• Operative
    • temporary scaphotrapeziotrapezoidal pinning
      • indications
        • adolescent with radiographic evidence of Kienbock's and progressive wrist pain
    • joint leveling procedure
      • indications
        • Stage I, II, IIIA disease with ulnar negative variance
        • initial operative managment
      • technique
        • can be radial shortening osteotomy or ulnar lengthening
        • more evidence on radial shortening
    • radial wedge osteotomy
      • indications
        • Stage I, II, IIIA disease with ulnar positive or neutral variance
    • vascularized bone grafts
      • indications
        • Stage I, II, IIIA, IIIB disease
      • outcomes
        • early results promising, but long-term data lacking
        • best results in Stage III patients
    • distal radius core decompression
      • indications
        • Stage I, II, IIIA disease
      • technique
        • creates a local vascular healing response
    • partial wrist fusions
      • STT
      • capitate shortening osteotomy +/- capitohamate fusion
      • scaphocapitate
      • indications
        • Stage II disease with ulnar neutral or positive variance
        • Stage IIIA or IIIB disease
        • must address internal collapse pattern (DISI)
    • proximal row carpectomy (PRC)
      • indications
        • stage IIIB disease
        • stage IV disease
      • outcomes
        • some studies have shown superior results of STT fusion over PRC for stage IIIB disease
    • wrist fusion
      • indications
        • stage IV disease
      • technique
        • must remove arthritic part of joint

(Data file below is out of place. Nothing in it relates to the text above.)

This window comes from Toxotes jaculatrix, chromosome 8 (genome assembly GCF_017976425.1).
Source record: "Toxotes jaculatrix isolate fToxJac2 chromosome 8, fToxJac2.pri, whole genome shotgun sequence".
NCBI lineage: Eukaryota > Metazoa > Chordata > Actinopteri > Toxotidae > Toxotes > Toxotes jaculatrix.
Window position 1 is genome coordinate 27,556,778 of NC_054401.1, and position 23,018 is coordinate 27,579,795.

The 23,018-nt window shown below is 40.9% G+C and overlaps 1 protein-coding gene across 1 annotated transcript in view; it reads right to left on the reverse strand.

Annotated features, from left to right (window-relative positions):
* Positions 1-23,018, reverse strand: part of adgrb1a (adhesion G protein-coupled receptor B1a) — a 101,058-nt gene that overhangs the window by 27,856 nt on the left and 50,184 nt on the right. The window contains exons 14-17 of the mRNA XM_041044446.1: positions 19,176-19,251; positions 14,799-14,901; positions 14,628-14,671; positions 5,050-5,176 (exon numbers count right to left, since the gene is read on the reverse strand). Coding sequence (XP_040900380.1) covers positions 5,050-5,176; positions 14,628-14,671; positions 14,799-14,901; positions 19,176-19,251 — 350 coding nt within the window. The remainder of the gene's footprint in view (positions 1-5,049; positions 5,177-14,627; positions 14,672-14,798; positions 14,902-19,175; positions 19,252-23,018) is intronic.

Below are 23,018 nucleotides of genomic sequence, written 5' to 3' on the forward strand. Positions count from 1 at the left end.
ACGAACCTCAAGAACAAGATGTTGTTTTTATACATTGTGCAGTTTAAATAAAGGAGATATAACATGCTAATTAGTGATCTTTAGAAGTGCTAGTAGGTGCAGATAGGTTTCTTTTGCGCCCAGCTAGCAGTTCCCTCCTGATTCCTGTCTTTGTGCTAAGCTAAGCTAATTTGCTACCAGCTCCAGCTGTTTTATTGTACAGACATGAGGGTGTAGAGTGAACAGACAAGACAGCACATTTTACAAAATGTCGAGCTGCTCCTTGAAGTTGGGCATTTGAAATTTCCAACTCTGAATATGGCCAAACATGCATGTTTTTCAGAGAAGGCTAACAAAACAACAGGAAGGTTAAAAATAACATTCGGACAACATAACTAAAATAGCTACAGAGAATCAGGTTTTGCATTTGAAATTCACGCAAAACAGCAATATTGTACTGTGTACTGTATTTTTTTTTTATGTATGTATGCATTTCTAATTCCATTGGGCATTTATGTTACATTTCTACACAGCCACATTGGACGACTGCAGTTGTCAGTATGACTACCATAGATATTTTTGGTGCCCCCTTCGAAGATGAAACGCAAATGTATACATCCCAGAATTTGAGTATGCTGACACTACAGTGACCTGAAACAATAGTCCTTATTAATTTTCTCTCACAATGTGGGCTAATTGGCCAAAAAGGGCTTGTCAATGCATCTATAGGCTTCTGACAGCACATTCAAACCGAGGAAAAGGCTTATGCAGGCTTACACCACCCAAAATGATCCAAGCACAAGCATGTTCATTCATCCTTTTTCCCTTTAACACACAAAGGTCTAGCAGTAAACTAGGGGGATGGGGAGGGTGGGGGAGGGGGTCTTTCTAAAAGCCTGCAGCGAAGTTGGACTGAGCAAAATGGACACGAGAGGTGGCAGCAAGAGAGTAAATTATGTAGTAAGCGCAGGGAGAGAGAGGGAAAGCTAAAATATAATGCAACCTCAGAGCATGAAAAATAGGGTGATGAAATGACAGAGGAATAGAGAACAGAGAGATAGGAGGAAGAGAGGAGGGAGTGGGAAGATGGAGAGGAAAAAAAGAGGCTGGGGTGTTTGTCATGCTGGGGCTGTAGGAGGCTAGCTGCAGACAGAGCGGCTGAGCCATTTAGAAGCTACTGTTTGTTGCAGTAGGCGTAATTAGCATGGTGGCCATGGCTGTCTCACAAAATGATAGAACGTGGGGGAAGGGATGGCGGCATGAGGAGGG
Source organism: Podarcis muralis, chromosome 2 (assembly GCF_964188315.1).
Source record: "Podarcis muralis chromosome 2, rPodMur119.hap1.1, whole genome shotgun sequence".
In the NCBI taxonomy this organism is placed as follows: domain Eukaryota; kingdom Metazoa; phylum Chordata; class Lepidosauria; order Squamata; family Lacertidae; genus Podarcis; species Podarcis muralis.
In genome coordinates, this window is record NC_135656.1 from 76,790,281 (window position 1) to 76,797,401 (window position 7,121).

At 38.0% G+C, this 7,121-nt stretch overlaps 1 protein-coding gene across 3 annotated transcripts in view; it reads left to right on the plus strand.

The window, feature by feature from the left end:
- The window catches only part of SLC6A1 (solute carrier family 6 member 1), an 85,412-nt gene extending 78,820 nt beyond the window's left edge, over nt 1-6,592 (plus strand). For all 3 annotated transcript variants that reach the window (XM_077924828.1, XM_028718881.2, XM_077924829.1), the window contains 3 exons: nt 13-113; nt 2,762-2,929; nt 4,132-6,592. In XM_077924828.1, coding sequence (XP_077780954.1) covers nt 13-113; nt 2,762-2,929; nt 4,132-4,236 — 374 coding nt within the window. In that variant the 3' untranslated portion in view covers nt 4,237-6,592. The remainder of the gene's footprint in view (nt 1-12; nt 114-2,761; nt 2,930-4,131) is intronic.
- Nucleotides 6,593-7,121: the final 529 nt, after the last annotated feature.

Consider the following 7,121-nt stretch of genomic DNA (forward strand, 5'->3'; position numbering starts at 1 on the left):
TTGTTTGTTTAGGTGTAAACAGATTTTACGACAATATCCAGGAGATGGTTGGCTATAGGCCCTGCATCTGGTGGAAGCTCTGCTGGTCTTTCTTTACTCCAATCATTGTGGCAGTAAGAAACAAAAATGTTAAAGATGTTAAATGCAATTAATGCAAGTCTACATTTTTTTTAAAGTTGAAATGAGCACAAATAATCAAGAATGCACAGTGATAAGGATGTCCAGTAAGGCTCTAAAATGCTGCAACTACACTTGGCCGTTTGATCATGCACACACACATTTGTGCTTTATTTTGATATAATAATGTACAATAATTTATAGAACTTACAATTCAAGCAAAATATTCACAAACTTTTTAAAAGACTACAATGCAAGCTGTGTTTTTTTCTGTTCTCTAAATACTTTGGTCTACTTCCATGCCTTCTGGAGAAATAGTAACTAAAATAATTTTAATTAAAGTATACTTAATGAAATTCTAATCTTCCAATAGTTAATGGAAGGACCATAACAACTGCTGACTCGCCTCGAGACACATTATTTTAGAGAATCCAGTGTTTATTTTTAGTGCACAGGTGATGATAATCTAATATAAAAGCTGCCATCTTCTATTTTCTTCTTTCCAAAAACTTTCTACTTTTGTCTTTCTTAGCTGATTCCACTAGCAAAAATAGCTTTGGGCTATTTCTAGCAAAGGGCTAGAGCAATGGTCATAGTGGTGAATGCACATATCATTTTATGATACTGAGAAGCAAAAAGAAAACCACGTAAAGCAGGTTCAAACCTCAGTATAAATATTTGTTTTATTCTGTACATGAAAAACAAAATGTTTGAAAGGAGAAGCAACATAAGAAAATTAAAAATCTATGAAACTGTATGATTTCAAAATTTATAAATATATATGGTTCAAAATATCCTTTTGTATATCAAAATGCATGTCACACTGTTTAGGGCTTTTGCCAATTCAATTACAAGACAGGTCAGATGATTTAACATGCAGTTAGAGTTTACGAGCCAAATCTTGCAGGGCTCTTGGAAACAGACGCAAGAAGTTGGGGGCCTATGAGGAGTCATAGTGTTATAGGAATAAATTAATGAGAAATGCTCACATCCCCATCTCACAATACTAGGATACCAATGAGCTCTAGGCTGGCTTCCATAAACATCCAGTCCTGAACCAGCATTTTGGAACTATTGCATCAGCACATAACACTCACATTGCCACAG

• total wrist arthroplasty
      • indications
        • Stage IV disease
      • outcomes
        • long-term results not available
Techniques
  • Vascularized bone grafts
    • technique 
      • many options have been described including
        • transfer of pisiform
        • transfer of distal radius on a vascularized pedicle of pronator quadratus
        • transfers of branches of the first, second, or third dorsal metacarpal arteries
        • 4 + 5 extensor compartment artery (ECA)   
      • temporary pinning of the STT joint, SC joint or external fixation may be used to unload lunate after revascularization
  • Impact of surgical procedure on radiolunate contact stress 
Operative Procedure
% decrease on radiolunate contact stress
STT fusion   3%
Scaphocapitate fusion 12%
Capitohamate fusion 0%
Ulnar lengthening of 4mm 45%
Radial shortening of 4mm 45%
Capitate shortening and capitohamate fusion  66%, but 26% increase in radioscaphoid load

Complications
  • pending
 

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Questions (5)

(OBQ11.112) Figures A through E depict various conditions affecting the pediatric hand and wrist. For which of the depicted conditions is temporary scaphotrapeziotrapezoidal pinning most indicated? Review Topic

QID:3535
FIGURES:
1

A

4%

(85/1895)

2

B

34%

(635/1895)

3

C

4%

(84/1895)

4

D

50%

(950/1895)

5

E

7%

(132/1895)